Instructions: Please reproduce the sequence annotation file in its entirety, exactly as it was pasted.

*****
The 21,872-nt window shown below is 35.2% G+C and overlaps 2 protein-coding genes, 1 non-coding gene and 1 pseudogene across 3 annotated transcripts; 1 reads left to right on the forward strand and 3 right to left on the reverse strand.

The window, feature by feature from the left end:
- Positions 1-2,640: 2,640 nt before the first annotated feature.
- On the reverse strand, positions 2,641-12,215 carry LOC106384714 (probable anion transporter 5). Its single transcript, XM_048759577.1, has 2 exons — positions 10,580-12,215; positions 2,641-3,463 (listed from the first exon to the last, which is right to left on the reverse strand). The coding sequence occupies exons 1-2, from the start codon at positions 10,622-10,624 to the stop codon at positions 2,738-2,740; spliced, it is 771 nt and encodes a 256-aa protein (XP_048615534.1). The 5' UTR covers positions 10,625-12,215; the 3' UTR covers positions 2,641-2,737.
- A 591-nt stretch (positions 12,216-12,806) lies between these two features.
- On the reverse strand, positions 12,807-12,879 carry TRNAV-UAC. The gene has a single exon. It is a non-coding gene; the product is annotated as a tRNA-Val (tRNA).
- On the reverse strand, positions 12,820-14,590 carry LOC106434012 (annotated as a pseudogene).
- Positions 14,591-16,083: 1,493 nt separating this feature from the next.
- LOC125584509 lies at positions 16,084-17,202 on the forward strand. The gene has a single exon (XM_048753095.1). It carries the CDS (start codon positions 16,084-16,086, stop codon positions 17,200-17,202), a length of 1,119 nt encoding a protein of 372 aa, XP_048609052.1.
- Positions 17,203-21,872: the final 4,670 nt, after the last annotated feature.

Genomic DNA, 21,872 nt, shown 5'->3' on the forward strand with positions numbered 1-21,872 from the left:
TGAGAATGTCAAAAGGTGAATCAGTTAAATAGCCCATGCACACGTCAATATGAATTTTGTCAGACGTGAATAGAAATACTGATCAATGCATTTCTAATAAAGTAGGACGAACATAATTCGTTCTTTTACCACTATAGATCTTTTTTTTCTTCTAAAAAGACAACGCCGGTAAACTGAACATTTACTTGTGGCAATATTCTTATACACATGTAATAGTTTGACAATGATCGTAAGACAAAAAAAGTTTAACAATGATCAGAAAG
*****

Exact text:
The 21,872-nt window shown below is 35.2% G+C and overlaps 2 protein-coding genes, 1 non-coding gene and 1 pseudogene across 3 annotated transcripts; 1 reads left to right on the forward strand and 3 right to left on the reverse strand.

The window, feature by feature from the left end:
- Positions 1-2,640: 2,640 nt before the first annotated feature.
- On the reverse strand, positions 2,641-12,215 carry LOC106384714 (probable anion transporter 5). Its single transcript, XM_048759577.1, has 2 exons — positions 10,580-12,215; positions 2,641-3,463 (listed from the first exon to the last, which is right to left on the reverse strand). The coding sequence occupies exons 1-2, from the start codon at positions 10,622-10,624 to the stop codon at positions 2,738-2,740; spliced, it is 771 nt and encodes a 256-aa protein (XP_048615534.1). The 5' UTR covers positions 10,625-12,215; the 3' UTR covers positions 2,641-2,737.
- A 591-nt stretch (positions 12,216-12,806) lies between these two features.
- On the reverse strand, positions 12,807-12,879 carry TRNAV-UAC. The gene has a single exon. It is a non-coding gene; the product is annotated as a tRNA-Val (tRNA).
- On the reverse strand, positions 12,820-14,590 carry LOC106434012 (annotated as a pseudogene).
- Positions 14,591-16,083: 1,493 nt separating this feature from the next.
- LOC125584509 lies at positions 16,084-17,202 on the forward strand. The gene has a single exon (XM_048753095.1). It carries the CDS (start codon positions 16,084-16,086, stop codon positions 17,200-17,202), a length of 1,119 nt encoding a protein of 372 aa, XP_048609052.1.
- Positions 17,203-21,872: the final 4,670 nt, after the last annotated feature.

Genomic DNA, 21,872 nt, shown 5'->3' on the forward strand with positions numbered 1-21,872 from the left:
TGAGAATGTCAAAAGGTGAATCAGTTAAATAGCCCATGCACACGTCAATATGAATTTTGTCAGACGTGAATAGAAATACTGATCAATGCATTTCTAATAAAGTAGGACGAACATAATTCGTTCTTTTACCACTATAGATCTTTTTTTTCTTCTAAAAAGACAACGCCGGTAAACTGAACATTTACTTGTGGCAATATTCTTATACACATGTAATAGTTTGACAATGATCGTAAGACAAAAAAAGTTTAACAATGATCAGAAAG